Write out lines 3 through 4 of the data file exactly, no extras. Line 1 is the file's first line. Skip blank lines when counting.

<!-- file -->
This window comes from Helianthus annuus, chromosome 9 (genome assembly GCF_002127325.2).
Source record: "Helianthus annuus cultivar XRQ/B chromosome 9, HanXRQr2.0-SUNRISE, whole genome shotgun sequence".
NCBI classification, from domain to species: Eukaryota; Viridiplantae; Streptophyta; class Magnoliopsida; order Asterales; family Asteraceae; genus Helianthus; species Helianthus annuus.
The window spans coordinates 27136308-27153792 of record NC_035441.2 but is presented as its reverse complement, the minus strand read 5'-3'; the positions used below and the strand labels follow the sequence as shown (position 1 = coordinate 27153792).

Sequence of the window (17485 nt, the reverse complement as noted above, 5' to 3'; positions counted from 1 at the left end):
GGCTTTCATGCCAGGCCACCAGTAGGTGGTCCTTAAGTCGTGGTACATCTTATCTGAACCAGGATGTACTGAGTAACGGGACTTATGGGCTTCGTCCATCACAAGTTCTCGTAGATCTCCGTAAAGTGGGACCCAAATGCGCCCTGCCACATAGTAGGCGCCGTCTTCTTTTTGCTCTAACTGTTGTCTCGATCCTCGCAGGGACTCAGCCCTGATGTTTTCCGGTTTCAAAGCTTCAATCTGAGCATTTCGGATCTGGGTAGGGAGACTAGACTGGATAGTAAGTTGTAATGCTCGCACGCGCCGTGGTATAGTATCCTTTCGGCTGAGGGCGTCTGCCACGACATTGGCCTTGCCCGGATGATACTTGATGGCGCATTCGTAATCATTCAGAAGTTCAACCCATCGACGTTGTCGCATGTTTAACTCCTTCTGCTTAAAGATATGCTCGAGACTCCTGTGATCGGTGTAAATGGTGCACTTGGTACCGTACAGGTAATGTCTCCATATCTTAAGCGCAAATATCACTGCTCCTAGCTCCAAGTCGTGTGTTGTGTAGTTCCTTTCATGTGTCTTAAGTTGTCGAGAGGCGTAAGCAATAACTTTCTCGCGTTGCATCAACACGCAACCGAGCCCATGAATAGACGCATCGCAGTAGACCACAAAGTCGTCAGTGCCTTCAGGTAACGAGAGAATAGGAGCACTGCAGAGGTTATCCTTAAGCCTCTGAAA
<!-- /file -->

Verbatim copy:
NCBI classification, from domain to species: Eukaryota; Viridiplantae; Streptophyta; class Magnoliopsida; order Asterales; family Asteraceae; genus Helianthus; species Helianthus annuus.
The window spans coordinates 27136308-27153792 of record NC_035441.2 but is presented as its reverse complement, the minus strand read 5'-3'; the positions used below and the strand labels follow the sequence as shown (position 1 = coordinate 27153792).